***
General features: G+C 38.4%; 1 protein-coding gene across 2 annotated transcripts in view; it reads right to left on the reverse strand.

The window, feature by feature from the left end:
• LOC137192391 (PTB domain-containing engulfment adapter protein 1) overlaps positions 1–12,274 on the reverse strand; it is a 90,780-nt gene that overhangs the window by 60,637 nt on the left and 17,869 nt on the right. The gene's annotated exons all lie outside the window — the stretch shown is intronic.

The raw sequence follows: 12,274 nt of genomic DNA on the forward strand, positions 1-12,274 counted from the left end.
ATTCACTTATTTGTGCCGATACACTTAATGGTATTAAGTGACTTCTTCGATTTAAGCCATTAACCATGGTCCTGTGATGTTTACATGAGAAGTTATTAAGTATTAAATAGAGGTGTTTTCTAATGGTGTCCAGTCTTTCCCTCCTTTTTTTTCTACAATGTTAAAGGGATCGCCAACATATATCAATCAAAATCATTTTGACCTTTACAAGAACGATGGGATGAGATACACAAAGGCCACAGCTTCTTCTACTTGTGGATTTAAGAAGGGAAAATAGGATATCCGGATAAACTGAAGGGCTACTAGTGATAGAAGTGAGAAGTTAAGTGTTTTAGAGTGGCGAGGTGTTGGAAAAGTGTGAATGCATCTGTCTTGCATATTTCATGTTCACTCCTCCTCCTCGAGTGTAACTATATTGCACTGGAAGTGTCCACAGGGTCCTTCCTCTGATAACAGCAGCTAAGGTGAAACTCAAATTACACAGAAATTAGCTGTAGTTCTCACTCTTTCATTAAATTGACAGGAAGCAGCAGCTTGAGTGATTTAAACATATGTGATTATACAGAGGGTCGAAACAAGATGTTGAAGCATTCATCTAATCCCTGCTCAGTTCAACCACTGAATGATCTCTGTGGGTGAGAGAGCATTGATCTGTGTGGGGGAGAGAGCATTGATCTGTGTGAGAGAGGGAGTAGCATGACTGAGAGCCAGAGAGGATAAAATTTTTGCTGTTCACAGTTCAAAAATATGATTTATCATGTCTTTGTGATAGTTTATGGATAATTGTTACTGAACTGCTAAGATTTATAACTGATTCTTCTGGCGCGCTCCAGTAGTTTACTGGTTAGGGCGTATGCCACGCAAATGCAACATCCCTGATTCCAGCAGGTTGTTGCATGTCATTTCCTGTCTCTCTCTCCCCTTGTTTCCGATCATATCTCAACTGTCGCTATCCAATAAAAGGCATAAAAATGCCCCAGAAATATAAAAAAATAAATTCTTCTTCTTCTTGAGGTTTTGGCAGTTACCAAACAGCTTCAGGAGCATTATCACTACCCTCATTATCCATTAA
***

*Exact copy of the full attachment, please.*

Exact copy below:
General features: G+C 38.4%; 1 protein-coding gene across 2 annotated transcripts in view; it reads right to left on the reverse strand.

The window, feature by feature from the left end:
• LOC137192391 (PTB domain-containing engulfment adapter protein 1) overlaps positions 1–12,274 on the reverse strand; it is a 90,780-nt gene that overhangs the window by 60,637 nt on the left and 17,869 nt on the right. The gene's annotated exons all lie outside the window — the stretch shown is intronic.

The raw sequence follows: 12,274 nt of genomic DNA on the forward strand, positions 1-12,274 counted from the left end.
ATTCACTTATTTGTGCCGATACACTTAATGGTATTAAGTGACTTCTTCGATTTAAGCCATTAACCATGGTCCTGTGATGTTTACATGAGAAGTTATTAAGTATTAAATAGAGGTGTTTTCTAATGGTGTCCAGTCTTTCCCTCCTTTTTTTTCTACAATGTTAAAGGGATCGCCAACATATATCAATCAAAATCATTTTGACCTTTACAAGAACGATGGGATGAGATACACAAAGGCCACAGCTTCTTCTACTTGTGGATTTAAGAAGGGAAAATAGGATATCCGGATAAACTGAAGGGCTACTAGTGATAGAAGTGAGAAGTTAAGTGTTTTAGAGTGGCGAGGTGTTGGAAAAGTGTGAATGCATCTGTCTTGCATATTTCATGTTCACTCCTCCTCCTCGAGTGTAACTATATTGCACTGGAAGTGTCCACAGGGTCCTTCCTCTGATAACAGCAGCTAAGGTGAAACTCAAATTACACAGAAATTAGCTGTAGTTCTCACTCTTTCATTAAATTGACAGGAAGCAGCAGCTTGAGTGATTTAAACATATGTGATTATACAGAGGGTCGAAACAAGATGTTGAAGCATTCATCTAATCCCTGCTCAGTTCAACCACTGAATGATCTCTGTGGGTGAGAGAGCATTGATCTGTGTGGGGGAGAGAGCATTGATCTGTGTGAGAGAGGGAGTAGCATGACTGAGAGCCAGAGAGGATAAAATTTTTGCTGTTCACAGTTCAAAAATATGATTTATCATGTCTTTGTGATAGTTTATGGATAATTGTTACTGAACTGCTAAGATTTATAACTGATTCTTCTGGCGCGCTCCAGTAGTTTACTGGTTAGGGCGTATGCCACGCAAATGCAACATCCCTGATTCCAGCAGGTTGTTGCATGTCATTTCCTGTCTCTCTCTCCCCTTGTTTCCGATCATATCTCAACTGTCGCTATCCAATAAAAGGCATAAAAATGCCCCAGAAATATAAAAAAATAAATTCTTCTTCTTCTTGAGGTTTTGGCAGTTACCAAACAGCTTCAGGAGCATTATCACTACCCTCATTATCCATTAA